By Barbara Kessler
Green Right Now

Graphic artist Rosemary Pant sent over her take on the California Right to Know campaign last week, and I’m posting a portion of it below.

Ms. Pant described herself as a person who “knew little to nothing” about Prop. 37, the campaign to label genetically modified foods. But after she was assigned to create an infographic for a client, she said: “I am amazed with the information I have found. I will be voting yes on Prop 37 and feel that we need to get the information out to the public.”

We found the middle third of Ms. Pant’s graphic to be the most compelling because it cuts to the heart of the issue, the revolving door between Monsanto, the world’s largest producer of genetically engineered foods and the companion pesticides (RoundUp), and the U.S. government.

Grapic by: Rosemary Pant

With such tight ties between this giant corporation and the U.S. government, it’s no wonder that GM foods have found favorable policy that’s allowed them to virtually overtake the U.S. food system. (See our story for more about how GMOs won approval back in the 1990s.)

Has that complicity compromised our health with the proliferation of plants genetically engineered to resist pesticides? We don’t know for sure, the studies aren’t complete, or worse, they aren’t available to the public because the biotech firms own the patents to the seeds involved.

We, the public, are supposed to trust that Monsanto, among others, and the federal government have looked out for our best interests. They may have, but this paternalistic system is not how democracy works.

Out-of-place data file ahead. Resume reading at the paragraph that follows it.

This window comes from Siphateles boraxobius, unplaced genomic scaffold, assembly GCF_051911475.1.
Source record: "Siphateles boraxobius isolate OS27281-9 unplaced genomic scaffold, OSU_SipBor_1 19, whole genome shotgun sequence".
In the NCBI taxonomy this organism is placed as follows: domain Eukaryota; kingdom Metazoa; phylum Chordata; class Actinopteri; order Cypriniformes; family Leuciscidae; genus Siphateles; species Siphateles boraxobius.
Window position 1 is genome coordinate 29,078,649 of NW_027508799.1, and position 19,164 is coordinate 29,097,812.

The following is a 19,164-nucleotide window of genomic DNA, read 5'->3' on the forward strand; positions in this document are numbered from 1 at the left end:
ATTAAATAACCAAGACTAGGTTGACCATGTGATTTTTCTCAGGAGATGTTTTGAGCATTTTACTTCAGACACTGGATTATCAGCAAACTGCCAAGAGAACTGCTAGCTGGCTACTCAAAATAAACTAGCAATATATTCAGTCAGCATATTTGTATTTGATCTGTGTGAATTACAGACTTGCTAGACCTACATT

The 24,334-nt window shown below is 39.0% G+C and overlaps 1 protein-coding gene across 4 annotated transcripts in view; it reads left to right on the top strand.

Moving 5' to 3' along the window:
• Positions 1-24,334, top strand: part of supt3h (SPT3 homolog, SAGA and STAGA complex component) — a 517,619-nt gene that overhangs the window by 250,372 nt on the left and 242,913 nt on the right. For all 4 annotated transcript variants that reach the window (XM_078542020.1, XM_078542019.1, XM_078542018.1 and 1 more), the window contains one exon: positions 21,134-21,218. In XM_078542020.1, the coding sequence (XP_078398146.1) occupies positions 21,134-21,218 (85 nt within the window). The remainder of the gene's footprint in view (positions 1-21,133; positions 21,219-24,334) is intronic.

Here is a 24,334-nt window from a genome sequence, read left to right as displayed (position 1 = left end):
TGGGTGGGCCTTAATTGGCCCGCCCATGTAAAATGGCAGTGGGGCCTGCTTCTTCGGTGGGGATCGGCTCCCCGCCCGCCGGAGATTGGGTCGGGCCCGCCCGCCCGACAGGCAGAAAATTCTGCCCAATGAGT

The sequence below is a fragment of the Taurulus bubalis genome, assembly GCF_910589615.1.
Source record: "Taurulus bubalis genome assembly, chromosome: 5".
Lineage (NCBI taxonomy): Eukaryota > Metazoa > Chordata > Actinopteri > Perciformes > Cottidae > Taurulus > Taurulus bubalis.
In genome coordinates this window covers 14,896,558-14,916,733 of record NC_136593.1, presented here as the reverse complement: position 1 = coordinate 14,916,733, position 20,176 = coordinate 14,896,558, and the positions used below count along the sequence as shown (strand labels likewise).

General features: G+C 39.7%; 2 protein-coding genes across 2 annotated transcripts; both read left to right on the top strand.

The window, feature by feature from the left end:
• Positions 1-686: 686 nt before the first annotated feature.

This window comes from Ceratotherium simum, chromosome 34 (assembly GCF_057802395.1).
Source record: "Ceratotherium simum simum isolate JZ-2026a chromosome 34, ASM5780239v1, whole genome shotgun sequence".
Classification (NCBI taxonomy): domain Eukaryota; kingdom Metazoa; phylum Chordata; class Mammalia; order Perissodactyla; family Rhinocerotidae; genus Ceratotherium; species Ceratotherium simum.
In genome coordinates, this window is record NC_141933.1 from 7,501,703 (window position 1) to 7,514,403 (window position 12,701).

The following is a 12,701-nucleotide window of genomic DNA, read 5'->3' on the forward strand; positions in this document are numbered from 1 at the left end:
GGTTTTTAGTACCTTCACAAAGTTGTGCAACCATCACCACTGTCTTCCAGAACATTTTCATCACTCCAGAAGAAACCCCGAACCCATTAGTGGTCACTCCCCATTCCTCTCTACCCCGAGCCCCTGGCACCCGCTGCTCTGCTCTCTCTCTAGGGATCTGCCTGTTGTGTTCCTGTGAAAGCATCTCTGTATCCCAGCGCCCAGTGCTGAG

So perhaps the worst thing about GM foods is that so much has been obscured from the public.

The Prop. 37 ballot initiative chips away at that. It was started by concerned citizens with the support of organic food producers, who want to wrestle back some food freedom. They want know what’s in our food and in the case of producers, remain free to continue the organic growing techniques that are threatened by “drift” and seed infiltration from genetically modified crops.

That’s the best reason to vote for Prop. 37, food freedom.

Prop. 37 would preserve or really restore consumer choice at the grocery store. If California voters say yes to Prop. 37, genetically modified food will have to carry a label designating it as a genetically modified food or made with genetically modified foods. After California, the rest of the US will likely follow; unless biotech and Big Ag firms decide to stage state by state fights.

Bio-engineering and pesticide companies, led by Monsanto, along with other food producers, reject the label proposition, and have spent about $40 million fighting the initiative.

The No on 37 groups say that the labeling requirement will raise the price of food and open the gate to lawsuits over labels. Though the fact that most other developed nations around the world already have GM labeling tends to put the lie to this argument.

Those supporting Prop. 37 feel confident that labeling will neither raise the price of groceries, nor invite excessive legal action. But they believe it will satisfy the public’s craving to know more.

Ms. Pant’s graphic points this out, citing one poll that showed wide public support for GMO labeling.

(Graphic: Rosemary Pant, commissioned by


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